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Change To San Francisco Health Care Law Could Help Workers, Cost Employers

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A doctor consults with a patient inside an exam room. (Joe Raedle/Getty Images)

BarbaraTaylor_KCBS_0001r Barbara Taylor
Barbara Taylor is the long time San Francisco City Hall Bureau Chief...
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CBS SF Bay (con't)

Affordable Care Act Updates: CBSSanFrancisco.com/ACA

Health News & Information: CBSSanFrancisco.com/Health

SAN FRANCISCO (KCBS) – San Francisco supervisors have approved a key change to the city’s Healthy San Francisco program that could end up costing business owners.

City law requires employers to provide health insurance, contribute to a city fund, or set up a health reimbursement account for employees.  The change to the law would would force local employers to keep health reimbursement accounts open for workers for 18 months after they leave their jobs. It’s something that Supervisor David Campos said is only fair.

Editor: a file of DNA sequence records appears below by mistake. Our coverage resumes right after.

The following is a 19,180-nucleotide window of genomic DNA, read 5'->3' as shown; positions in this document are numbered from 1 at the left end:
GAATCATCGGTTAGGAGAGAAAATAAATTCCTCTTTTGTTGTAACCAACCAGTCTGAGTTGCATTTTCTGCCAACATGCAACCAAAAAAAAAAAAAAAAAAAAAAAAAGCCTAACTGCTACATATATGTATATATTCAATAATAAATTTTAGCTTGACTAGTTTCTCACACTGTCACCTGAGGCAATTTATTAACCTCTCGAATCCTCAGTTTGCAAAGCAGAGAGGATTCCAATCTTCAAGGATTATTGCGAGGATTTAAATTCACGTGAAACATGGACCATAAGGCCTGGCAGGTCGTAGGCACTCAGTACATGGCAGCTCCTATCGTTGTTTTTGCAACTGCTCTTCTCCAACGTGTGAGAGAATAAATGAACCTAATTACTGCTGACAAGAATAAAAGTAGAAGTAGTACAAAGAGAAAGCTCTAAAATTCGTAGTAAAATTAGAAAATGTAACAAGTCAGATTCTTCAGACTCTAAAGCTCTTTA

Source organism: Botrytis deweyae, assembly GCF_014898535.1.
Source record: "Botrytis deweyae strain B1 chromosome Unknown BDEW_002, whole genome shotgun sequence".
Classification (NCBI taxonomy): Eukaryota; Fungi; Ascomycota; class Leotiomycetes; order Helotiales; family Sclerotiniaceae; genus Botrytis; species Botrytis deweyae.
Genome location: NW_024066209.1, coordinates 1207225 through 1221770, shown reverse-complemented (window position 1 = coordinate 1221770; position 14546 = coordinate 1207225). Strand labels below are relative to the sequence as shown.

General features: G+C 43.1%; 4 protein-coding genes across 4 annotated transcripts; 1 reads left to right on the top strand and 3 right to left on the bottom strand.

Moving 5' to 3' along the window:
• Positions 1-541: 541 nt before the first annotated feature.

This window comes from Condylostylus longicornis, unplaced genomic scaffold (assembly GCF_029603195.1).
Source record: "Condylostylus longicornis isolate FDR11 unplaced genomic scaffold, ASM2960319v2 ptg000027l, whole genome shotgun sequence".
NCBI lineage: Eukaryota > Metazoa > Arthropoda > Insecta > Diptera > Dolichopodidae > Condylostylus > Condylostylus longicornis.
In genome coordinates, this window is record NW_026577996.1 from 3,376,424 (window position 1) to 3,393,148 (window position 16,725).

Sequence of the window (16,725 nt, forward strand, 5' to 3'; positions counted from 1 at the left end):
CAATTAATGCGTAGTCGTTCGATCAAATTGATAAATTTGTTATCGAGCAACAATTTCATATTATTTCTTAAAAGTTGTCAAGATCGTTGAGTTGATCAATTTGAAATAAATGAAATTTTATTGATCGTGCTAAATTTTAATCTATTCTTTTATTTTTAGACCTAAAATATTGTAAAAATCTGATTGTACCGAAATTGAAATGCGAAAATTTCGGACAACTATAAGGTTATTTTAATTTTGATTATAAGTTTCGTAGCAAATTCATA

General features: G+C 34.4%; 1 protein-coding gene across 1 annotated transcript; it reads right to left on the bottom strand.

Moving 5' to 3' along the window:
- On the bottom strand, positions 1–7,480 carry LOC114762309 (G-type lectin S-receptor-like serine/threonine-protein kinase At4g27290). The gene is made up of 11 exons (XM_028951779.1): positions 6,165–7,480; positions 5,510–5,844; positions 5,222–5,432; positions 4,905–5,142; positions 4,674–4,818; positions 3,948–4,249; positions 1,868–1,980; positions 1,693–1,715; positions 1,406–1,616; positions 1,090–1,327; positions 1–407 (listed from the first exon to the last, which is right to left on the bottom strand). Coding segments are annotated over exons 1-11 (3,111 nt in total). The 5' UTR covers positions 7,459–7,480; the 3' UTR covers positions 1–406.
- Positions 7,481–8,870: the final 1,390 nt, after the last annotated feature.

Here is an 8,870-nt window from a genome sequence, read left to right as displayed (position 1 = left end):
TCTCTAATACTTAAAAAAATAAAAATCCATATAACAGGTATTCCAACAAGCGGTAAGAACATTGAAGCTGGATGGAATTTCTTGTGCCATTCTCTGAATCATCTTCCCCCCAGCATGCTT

KCBS’ Barbara Taylor Reports:

“The average night at a hospital in San Francisco is $20,000,” said Campos.

Supervisor Mark Farrell said he wants to close the loophole, but not in this fashion.

“Our report that we’ve received in city hall about potentially losing up to 400 jobs here in San Francisco, to me, is unacceptable,” said Farrell.

The business community said the change could cost $50 million a year.

Although the legislation passed on a 6 to 5 vote, it’s on track for a veto by Mayor Lee, who said that he has a more reasonable plan to get the loophole closed.

(Copyright 2011 by CBS San Francisco. All Rights Reserved. This material may not be published, broadcast, rewritten, or redistributed.)

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